Armor constructed of large sheets of metal hammered or otherwise formed into the shape of the wearer.
A misnomer born of mistakien victorian historians and popularized by fantasy role-playing games. Mail is defined as an armor made from metal rings. Plate mail, then, is self-contradictory. The correct historical term is plate or plate armor.
Warped out of plane (i.e. looks like a pringle chip - AKA 'tacoed'). A pringled ring is almost impossible to get straightened out without a hammer.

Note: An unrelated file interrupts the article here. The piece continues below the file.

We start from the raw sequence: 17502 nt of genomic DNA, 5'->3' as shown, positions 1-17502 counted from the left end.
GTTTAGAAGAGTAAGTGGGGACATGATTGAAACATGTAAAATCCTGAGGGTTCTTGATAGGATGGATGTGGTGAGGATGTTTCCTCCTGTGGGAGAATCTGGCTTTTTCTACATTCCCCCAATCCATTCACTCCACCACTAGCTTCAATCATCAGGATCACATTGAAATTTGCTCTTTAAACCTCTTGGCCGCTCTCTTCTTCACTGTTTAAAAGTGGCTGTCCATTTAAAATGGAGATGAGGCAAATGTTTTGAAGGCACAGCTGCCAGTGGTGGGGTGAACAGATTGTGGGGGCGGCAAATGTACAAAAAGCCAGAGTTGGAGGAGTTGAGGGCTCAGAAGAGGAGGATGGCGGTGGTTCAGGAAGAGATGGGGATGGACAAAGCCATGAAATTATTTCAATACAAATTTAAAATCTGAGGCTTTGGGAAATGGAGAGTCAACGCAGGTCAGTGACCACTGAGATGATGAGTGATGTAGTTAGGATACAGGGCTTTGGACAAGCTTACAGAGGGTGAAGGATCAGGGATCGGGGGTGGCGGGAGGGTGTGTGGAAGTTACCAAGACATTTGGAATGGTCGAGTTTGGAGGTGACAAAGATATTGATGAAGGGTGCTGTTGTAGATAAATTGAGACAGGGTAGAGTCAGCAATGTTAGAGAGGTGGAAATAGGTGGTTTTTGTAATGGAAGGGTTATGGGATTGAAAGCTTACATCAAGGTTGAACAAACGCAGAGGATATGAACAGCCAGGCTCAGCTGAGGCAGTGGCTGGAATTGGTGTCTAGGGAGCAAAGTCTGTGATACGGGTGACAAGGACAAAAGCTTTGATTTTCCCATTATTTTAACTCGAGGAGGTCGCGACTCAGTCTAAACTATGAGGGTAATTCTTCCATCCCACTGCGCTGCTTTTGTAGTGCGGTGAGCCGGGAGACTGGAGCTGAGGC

A process of chemically removing scales and oxides from metal by passing it through a chemical solution. See pickle.
An acidic solution used to clean the firescale that forms on the outside of some metals during heating. (see pickling)
Armour 'of proof' is made thick or hard enough to resist a shot from a bow or musket, depending on time period.